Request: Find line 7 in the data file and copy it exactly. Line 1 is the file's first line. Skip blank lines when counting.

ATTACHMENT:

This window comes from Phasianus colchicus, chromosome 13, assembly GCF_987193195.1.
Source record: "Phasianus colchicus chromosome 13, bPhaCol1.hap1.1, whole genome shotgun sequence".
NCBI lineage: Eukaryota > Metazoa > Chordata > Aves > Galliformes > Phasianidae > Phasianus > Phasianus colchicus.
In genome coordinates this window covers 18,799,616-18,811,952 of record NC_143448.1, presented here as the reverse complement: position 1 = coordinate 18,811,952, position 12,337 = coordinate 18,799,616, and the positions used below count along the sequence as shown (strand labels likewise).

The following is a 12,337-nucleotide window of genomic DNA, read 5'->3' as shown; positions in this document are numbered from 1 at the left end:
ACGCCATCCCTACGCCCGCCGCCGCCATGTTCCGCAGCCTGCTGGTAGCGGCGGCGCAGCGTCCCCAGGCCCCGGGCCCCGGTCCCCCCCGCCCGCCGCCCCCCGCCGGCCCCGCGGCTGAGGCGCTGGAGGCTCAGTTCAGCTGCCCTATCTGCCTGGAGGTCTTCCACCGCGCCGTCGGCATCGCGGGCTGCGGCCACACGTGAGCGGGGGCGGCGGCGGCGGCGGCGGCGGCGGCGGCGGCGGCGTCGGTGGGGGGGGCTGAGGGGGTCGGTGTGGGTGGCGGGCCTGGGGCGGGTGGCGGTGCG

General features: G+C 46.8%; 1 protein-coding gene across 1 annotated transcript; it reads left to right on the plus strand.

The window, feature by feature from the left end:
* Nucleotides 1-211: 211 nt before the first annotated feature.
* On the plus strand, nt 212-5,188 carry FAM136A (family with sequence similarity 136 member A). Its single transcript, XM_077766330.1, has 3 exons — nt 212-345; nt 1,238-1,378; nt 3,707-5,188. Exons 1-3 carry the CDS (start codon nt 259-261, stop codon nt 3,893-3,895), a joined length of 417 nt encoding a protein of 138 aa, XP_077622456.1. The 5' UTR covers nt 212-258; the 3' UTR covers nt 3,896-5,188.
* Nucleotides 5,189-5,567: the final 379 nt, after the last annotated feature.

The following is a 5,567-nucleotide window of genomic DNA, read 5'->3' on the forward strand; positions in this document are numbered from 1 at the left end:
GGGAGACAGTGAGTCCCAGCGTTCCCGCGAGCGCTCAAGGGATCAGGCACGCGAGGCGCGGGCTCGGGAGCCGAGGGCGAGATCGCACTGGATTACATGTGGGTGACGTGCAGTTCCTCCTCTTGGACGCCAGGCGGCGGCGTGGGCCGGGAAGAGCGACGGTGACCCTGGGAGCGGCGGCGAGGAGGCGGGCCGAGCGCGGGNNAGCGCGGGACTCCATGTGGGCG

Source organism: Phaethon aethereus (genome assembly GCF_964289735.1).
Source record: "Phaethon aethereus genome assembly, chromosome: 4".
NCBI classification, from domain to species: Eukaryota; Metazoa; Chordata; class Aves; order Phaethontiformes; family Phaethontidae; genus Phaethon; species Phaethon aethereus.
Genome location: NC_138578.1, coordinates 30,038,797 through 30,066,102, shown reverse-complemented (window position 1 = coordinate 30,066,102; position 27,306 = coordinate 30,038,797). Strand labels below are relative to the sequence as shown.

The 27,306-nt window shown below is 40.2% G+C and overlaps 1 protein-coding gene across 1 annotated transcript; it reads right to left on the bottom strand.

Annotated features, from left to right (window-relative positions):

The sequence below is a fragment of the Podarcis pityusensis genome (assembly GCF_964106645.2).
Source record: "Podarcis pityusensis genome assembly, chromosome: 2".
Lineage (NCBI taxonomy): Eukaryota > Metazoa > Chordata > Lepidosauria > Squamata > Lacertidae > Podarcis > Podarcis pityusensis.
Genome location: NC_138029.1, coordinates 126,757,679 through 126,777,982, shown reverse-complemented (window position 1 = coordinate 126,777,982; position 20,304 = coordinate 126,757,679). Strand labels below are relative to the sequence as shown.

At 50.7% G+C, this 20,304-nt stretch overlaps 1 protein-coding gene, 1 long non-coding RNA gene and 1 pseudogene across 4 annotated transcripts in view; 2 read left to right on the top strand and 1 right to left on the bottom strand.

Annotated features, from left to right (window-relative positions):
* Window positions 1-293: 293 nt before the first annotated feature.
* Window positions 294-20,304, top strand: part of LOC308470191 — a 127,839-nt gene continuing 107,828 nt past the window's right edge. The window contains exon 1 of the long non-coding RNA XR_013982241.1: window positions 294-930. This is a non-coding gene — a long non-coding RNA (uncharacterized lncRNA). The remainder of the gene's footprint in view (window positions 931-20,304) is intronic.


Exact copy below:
General features: G+C 46.8%; 1 protein-coding gene across 1 annotated transcript; it reads left to right on the plus strand.